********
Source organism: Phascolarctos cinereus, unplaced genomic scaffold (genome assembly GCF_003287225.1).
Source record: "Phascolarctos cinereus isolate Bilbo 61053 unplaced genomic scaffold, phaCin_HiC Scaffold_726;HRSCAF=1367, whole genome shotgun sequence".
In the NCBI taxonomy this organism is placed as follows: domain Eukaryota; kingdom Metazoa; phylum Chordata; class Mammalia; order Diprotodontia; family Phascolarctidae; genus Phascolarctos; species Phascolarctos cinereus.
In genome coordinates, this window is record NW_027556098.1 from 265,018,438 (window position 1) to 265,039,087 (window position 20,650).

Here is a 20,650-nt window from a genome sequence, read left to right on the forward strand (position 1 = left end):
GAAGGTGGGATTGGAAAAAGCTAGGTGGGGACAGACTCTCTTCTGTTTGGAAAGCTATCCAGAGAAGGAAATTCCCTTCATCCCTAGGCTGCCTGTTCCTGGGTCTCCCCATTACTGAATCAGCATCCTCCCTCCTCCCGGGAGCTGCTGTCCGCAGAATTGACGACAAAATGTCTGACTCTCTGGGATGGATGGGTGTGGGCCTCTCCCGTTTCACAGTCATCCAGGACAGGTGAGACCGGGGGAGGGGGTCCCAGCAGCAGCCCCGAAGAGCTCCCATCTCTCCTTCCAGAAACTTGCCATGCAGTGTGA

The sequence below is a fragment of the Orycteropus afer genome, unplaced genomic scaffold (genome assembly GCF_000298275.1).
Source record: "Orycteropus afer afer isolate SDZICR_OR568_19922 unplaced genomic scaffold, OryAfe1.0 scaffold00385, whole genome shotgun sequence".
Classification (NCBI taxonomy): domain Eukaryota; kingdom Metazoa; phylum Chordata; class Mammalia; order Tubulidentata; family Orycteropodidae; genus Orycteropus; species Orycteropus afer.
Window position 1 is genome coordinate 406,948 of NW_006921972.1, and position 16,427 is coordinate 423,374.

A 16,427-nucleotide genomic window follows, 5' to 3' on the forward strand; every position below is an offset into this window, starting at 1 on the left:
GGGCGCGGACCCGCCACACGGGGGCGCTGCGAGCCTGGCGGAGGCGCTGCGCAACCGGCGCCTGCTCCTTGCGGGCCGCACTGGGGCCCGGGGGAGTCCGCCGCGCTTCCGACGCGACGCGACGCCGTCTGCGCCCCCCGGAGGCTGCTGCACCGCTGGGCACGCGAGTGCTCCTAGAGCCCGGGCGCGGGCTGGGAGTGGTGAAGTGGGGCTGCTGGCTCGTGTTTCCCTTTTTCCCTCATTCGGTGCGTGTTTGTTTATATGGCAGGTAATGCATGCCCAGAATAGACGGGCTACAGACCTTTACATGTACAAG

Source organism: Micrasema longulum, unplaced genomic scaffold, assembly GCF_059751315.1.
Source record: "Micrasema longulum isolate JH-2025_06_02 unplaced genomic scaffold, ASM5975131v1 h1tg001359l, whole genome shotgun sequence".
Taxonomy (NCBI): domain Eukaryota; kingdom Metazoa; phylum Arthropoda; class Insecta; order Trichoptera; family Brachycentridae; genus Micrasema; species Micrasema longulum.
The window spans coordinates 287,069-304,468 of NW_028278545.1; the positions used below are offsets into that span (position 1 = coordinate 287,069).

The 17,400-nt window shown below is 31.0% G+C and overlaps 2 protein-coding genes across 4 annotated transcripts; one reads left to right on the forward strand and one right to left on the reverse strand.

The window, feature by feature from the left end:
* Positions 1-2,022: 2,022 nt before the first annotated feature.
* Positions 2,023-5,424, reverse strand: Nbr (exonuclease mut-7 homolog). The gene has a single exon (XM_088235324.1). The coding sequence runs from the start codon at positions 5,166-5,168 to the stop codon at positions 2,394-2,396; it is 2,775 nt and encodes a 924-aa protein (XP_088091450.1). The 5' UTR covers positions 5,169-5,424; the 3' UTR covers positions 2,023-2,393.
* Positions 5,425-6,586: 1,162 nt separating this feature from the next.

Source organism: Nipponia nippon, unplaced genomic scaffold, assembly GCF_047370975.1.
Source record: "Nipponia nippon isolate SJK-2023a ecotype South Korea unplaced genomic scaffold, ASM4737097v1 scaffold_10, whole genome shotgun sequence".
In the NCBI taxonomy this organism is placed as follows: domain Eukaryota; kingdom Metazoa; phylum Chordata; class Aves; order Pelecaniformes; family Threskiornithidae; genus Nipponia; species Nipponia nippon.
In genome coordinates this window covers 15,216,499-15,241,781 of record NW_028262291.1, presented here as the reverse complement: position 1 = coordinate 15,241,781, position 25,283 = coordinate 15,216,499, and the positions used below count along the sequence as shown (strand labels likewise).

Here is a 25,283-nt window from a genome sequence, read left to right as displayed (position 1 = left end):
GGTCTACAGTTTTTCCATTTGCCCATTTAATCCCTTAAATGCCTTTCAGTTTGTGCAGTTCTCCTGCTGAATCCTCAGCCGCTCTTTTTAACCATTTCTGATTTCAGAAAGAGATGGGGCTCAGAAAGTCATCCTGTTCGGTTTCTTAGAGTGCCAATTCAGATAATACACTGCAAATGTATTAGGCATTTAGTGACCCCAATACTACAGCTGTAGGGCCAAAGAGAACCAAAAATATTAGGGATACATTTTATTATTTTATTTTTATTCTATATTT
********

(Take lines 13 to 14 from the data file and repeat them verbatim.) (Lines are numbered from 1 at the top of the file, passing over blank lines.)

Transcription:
Source organism: Micrasema longulum, unplaced genomic scaffold, assembly GCF_059751315.1.
Source record: "Micrasema longulum isolate JH-2025_06_02 unplaced genomic scaffold, ASM5975131v1 h1tg001359l, whole genome shotgun sequence".